Tuesday, January 27, 2009

Togo: Four months after pledges to help rebuild Togo - show us the money

Donors are returning to communities like this one in northern Togo's Savannah region (file photo).

Four months after international donors pledged US$12 million to help rebuild Togo – a country emerging from 15 years of donor sanctions – residents in the capital Lomé say they are still waiting to the see the impact of resumed funding.

In response to widespread accusations of rigged elections and human rights abuses in Togo throughout the 1990s, the country’s biggest donors cut back or pulled out. The country lost more than 60 percent of donor funds from 1990 to 2005, according to the UN.

Only after government reforms that culminated in the 2007 legislative election, widely accepted as free and fair, are donors resuming full support.

Jewellery vendor Francoise Adabadji, 35, told IRIN she had heard about the “much-touted donor return,” but is still waiting to see the impact. “Life is still expensive. We do not see any concrete impact from their return. Where is the money? We really don’t see it here in the market.”

She told IRIN that when people have money, she and vendors feel the benefits immediately. “But if people are not getting paid, it is hard for us to make our living.”

More than 90 percent of families in the north and 77 percent in central Togo did not make enough to cover basic needs in 2006, according to the government.

Trickle down

The head of the UN Development Programme (UNDP) in Togo, Rosine Coulibaly, told IRIN donors are re-engaging even if the impact is not obvious. “Contrary to concerns that donors are still sitting on the sidelines, they are actually investing, forgiving debt and launching projects.”

The World Bank is finalising a $13-million loan to the government to strengthen its financial sector, crippled by the government’s inability to pay for commercial services it contracted. The government owes $60 million to private companies, according to a recent international audit conducted for the government.

“It is a vicious circle,” said a World Bank employee working on Togo’s loan who requested anonymity. “Banks rely on government funds, but the government is in debt to private companies.” Most of Togo’s banks are government-owned and -operated. The World Bank project aims to work with the government to restructure its banks to jump-start the private sector.

In addition to financial problems, UNDP’s Coulibaly said the government faces a shortage of qualified workers after donor cutbacks shuttered training institutions. “The country has lost 30 percent of its human resources . This is an enormous challenge for the country.” The UN is working with the government to improve training, she told IRIN.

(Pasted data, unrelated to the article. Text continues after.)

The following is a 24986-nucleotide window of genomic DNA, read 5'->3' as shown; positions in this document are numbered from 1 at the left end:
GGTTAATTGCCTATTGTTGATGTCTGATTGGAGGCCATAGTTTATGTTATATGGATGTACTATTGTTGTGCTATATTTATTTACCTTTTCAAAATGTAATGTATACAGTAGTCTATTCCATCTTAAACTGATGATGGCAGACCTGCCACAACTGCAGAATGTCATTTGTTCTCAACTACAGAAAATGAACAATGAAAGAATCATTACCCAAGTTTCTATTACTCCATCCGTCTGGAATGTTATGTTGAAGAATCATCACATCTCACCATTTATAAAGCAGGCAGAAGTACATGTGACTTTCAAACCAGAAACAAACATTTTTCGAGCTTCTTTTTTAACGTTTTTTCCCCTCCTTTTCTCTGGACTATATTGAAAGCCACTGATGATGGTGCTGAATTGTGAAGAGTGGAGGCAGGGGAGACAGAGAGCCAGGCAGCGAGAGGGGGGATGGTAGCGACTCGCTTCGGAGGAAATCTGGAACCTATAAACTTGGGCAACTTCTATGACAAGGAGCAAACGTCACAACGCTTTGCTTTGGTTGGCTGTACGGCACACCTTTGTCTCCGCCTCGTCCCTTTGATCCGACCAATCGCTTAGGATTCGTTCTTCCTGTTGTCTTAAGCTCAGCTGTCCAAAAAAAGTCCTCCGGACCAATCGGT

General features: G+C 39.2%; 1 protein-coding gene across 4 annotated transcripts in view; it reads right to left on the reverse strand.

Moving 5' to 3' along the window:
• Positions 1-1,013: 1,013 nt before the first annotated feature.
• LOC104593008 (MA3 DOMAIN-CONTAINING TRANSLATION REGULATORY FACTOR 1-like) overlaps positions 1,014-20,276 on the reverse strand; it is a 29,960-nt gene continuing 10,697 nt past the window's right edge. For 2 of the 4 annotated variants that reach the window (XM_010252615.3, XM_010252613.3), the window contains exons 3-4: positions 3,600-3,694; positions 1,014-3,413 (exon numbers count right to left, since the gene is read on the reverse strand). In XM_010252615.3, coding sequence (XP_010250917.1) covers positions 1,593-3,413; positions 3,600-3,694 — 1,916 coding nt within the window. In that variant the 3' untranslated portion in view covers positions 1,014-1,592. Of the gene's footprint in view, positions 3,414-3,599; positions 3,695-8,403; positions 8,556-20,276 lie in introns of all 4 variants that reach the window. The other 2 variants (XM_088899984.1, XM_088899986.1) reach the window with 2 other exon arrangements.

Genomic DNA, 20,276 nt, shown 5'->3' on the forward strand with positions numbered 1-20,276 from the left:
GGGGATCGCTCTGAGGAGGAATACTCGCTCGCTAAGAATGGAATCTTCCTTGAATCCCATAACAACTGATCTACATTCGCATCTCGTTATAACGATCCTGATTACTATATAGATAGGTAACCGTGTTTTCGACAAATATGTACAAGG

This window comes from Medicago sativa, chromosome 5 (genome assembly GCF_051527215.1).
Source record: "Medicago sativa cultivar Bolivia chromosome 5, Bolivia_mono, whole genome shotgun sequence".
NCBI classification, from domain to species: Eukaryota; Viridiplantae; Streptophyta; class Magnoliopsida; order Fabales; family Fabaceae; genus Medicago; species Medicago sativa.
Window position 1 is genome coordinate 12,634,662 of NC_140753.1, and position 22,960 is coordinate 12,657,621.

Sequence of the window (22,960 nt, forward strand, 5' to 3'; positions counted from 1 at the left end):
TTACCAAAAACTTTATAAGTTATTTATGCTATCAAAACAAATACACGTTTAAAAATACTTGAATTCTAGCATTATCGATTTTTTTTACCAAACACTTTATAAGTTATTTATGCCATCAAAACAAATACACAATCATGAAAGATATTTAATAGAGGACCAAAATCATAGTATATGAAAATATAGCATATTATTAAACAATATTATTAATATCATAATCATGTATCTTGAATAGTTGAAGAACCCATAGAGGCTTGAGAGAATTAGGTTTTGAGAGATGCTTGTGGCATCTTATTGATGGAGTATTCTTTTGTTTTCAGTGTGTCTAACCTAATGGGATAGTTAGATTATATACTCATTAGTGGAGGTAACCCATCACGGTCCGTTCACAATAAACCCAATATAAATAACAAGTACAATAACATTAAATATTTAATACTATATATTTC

The director of the National Association of Farmers, Charité Attikpo, said the agriculture sector and its workers were neglected during the country’s “crisis”, which is how residents often refer to the period of donor sanctions. “In Kpélé [120km northwest of Lomé], we cultivate rice and really need tractors and grain huskers to improve rice production.”

The government plans to hold a donor meeting on 30 January to discuss its three-year request for $120 million to improve the grain, cocoa and cereal sectors.

But Attikpo said bigger harvests alone do not guarantee bigger earnings. “We also need better roads so that we can bring rice from our fields to the markets.”

Youths, health

Edgar Buagbe, a second-year law student at the University of Lomé, told IRIN youths are worried about health and employment. “Every youth should have a job and access to health care,” said Buagbe.

More than 30 percent of the working-age population was unemployed in 2006, mostly youths, according to the government.

Buagbe added that free basic health care should be a top government priority. “I see so many deaths, especially those caused by traffic accidents, because people don’t have enough money to pay for care.”

The average life expectancy in Togo in 2006 was 57 years, but people lost eight years to disease and debilitating accidents, leaving 45 “healthy years”, according to the World Health Organization.

Disclaimer:This material comes to you via IRIN, the humanitarian news and analysis service of the UN Office for the Coordination of Humanitarian Affairs. The opinions expressed do not necessarily reflect those of the United Nations or its Member States.
Photo: Copyright IRIN
Published by Mike Hitchen, Mike Hitchen Consulting
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